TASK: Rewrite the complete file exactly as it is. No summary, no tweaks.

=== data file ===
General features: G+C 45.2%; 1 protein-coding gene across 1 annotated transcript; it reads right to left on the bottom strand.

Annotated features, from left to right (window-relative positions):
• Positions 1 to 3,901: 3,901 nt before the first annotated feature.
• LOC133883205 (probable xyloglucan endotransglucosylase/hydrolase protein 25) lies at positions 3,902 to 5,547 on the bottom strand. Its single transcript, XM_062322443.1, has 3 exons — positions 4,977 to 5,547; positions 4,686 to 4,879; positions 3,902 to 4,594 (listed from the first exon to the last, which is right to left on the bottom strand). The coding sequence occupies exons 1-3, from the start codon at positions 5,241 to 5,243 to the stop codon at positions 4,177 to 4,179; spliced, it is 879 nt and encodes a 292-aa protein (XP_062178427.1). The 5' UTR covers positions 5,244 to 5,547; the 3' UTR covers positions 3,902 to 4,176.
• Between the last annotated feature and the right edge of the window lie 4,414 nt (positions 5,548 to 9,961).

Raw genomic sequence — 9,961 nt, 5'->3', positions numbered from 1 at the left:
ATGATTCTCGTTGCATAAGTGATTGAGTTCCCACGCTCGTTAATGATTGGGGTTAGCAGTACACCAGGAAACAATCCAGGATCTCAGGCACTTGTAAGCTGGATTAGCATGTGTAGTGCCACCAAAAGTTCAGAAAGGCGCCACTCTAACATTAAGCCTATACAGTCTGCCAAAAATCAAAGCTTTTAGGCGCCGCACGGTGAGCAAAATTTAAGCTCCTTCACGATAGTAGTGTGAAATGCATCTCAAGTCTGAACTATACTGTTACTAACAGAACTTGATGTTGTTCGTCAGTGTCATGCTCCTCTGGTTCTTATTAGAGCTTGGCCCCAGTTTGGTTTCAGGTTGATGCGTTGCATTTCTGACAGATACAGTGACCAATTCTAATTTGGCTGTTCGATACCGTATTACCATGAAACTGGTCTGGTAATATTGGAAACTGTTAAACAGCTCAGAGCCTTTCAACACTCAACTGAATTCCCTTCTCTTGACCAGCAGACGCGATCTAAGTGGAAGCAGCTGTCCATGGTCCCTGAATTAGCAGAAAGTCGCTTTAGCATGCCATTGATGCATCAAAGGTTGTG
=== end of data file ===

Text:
General features: G+C 45.2%; 1 protein-coding gene across 1 annotated transcript; it reads right to left on the bottom strand.

Annotated features, from left to right (window-relative positions):
• Positions 1 to 3,901: 3,901 nt before the first annotated feature.
• LOC133883205 (probable xyloglucan endotransglucosylase/hydrolase protein 25) lies at positions 3,902 to 5,547 on the bottom strand. Its single transcript, XM_062322443.1, has 3 exons — positions 4,977 to 5,547; positions 4,686 to 4,879; positions 3,902 to 4,594 (listed from the first exon to the last, which is right to left on the bottom strand). The coding sequence occupies exons 1-3, from the start codon at positions 5,241 to 5,243 to the stop codon at positions 4,177 to 4,179; spliced, it is 879 nt and encodes a 292-aa protein (XP_062178427.1). The 5' UTR covers positions 5,244 to 5,547; the 3' UTR covers positions 3,902 to 4,176.
• Between the last annotated feature and the right edge of the window lie 4,414 nt (positions 5,548 to 9,961).

Raw genomic sequence — 9,961 nt, 5'->3', positions numbered from 1 at the left:
ATGATTCTCGTTGCATAAGTGATTGAGTTCCCACGCTCGTTAATGATTGGGGTTAGCAGTACACCAGGAAACAATCCAGGATCTCAGGCACTTGTAAGCTGGATTAGCATGTGTAGTGCCACCAAAAGTTCAGAAAGGCGCCACTCTAACATTAAGCCTATACAGTCTGCCAAAAATCAAAGCTTTTAGGCGCCGCACGGTGAGCAAAATTTAAGCTCCTTCACGATAGTAGTGTGAAATGCATCTCAAGTCTGAACTATACTGTTACTAACAGAACTTGATGTTGTTCGTCAGTGTCATGCTCCTCTGGTTCTTATTAGAGCTTGGCCCCAGTTTGGTTTCAGGTTGATGCGTTGCATTTCTGACAGATACAGTGACCAATTCTAATTTGGCTGTTCGATACCGTATTACCATGAAACTGGTCTGGTAATATTGGAAACTGTTAAACAGCTCAGAGCCTTTCAACACTCAACTGAATTCCCTTCTCTTGACCAGCAGACGCGATCTAAGTGGAAGCAGCTGTCCATGGTCCCTGAATTAGCAGAAAGTCGCTTTAGCATGCCATTGATGCATCAAAGGTTGTG